Usually, the setup and registration costs are considerably smaller for a sole proprietor, too. 

Depending on where you are in the world, your safest bet is to contact your local trade office and see what options are available for you. 

Got a dashing name? ✨

OK – we’ve delved into the different eCommerce models and looked at the basics of choosing the type of business that you want to be the founder of. 

Time for something a bit more fun, but no less serious.  

Like all good businesses, I really wanted for my business idea to have a name that really puts my products on the map.

From my research, I found that a truly good business name should be: 

  • Relevant to your niche and business idea 
  • Short and easy to remember
  • Not trademarked
  • Good to use as your online store’s domain name 

Some people are great at coming up with creative names. Me? Not so much.

That’s not to say that I don’t love naming things. Pretty much all of my plants have names: say hello to Lenny B – the lemon tree.

But naming my new online business required teamwork. Together with my team, we made a shortlist:

  • StaffStuff
  • CrewCase
  • PerkPack

I thought all three would be good and catchy business names, because all of them were short, easy to remember, and available as domains. 

But it’s always a great idea to ask someone else not to be blinded by your own “creative genius.”

After a round of emails, Facebook messages, and WhatsApp texts to both friends and family alike, I had some valuable feedback on my goodie box names. 

Phone chat with Alex about business names

And I had to agree – CrewCase had just the kind of vibe that I wanted to go for. 

The master plan: what to include in a business plan 🗺️

I know, you’d much rather be actually setting up your online store, or drafting up your style guide. 

But I promise, we’re nearly there.

In fact, I found that creating a business plan for my new business was more fun than I anticipated.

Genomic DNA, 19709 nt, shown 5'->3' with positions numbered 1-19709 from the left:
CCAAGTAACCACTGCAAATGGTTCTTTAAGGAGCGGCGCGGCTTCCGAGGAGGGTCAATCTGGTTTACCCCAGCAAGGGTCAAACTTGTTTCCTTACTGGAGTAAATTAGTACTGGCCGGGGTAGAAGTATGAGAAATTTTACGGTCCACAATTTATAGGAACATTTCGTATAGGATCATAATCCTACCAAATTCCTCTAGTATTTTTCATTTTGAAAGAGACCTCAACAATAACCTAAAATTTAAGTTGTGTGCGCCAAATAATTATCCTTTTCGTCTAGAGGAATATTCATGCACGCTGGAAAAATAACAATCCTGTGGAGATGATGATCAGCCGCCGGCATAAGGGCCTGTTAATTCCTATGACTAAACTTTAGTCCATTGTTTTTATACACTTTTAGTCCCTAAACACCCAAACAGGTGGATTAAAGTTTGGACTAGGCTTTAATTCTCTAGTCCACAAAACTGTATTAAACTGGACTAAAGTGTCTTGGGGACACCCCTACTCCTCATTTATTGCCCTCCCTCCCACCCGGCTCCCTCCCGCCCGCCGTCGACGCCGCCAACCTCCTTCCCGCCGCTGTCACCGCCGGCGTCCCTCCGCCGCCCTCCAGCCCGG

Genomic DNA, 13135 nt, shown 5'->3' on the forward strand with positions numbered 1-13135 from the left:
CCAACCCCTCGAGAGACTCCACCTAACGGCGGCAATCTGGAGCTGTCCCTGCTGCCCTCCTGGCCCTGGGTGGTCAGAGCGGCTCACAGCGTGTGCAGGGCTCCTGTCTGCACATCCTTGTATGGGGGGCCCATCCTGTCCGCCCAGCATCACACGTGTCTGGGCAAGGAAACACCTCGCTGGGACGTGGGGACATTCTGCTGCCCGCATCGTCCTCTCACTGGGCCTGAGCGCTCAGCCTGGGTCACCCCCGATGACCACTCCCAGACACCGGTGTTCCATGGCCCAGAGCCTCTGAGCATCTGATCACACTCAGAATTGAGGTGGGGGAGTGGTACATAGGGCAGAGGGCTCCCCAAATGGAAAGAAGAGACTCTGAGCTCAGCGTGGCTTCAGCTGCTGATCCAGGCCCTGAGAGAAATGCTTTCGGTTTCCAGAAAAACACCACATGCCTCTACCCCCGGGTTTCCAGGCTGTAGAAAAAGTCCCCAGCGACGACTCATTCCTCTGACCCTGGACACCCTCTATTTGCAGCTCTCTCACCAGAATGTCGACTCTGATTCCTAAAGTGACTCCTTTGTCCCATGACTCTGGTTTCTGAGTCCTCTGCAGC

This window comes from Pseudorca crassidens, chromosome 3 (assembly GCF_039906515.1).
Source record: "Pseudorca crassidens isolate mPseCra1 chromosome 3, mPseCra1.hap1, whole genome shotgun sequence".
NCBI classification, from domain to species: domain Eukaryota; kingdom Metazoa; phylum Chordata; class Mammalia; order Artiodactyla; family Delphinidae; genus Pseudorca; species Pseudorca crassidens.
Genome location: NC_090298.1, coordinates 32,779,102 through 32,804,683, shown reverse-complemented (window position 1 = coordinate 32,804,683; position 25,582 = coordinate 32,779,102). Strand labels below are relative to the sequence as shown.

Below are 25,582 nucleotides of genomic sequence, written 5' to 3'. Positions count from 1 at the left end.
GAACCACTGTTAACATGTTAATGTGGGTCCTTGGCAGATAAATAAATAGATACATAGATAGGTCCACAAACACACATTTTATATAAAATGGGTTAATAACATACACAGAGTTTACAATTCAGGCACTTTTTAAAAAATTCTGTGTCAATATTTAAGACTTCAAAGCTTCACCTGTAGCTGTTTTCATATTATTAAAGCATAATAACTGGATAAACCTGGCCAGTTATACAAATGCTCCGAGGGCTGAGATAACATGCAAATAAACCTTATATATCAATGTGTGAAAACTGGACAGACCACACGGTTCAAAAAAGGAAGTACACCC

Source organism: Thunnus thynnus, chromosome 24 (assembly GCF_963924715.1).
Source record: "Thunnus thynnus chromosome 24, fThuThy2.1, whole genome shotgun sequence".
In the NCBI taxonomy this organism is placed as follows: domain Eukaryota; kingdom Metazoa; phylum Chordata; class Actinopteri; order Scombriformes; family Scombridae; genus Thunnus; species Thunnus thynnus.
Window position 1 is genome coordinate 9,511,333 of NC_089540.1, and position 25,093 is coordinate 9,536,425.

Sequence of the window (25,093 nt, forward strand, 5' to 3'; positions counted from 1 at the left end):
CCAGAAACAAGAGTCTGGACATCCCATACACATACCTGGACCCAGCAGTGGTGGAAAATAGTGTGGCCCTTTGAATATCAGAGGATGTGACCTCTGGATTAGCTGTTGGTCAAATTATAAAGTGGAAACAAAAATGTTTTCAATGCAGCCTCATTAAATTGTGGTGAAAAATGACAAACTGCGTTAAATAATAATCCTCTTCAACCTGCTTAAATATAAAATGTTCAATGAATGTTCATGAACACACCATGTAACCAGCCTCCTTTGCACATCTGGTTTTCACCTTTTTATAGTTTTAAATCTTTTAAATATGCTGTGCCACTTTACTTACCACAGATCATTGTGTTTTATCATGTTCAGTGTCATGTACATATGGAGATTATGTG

The best way to get started on your business plan is to simply write down your business idea, and explain in detail how you’re going to run the day-to-day of your company. 

So forget all about lofty mission statements and overly-optimistic profit and revenue calculations.

A realistic business plan has helped me see the bigger picture and made it so much easier for me to launch my business.

Plus, it’s a great document to reference if I ever need to convince a bank or an investor to get behind my fantastic business idea. 

Wondering how to write your own? Well, a good business plan covers: 

  • What your business is about
  • What you’re going to be selling
  • And how you will do just that 

My business plan also includes a revenue and a profit calculation – all top secret stuff I can’t share.

But I can tell you that if it kicks off, I’ll be on track to spin this into a fully-fledged business in approximately 1 year.

Wondering how to put your own business plan together?

There are plenty of free business plan templates available online – give it a quick google.

Next week: Wanted – suppliers 📦

It’s time to hit the ground running and round up some product suppliers next week.

I’ll go over how I got in touch with potential business partners, and how I got my hands on some product samples – score. 

What’s more exciting, I’m going to be picking our eCommerce platform, too.

Stay tuned.

Written by

Author avatar

Matleena

Matleena is a seasoned eCommerce writer, with a particular interest in emerging digital marketing trends, dropshipping, and growth hacking. She’s addicted to coming up with new eCommerce business ideas and making them a reality; she deserves her nickname of ‘print on demand business mogul.' In her free time, she enjoys cups of good coffee, tends to her balcony garden, and studies Japanese.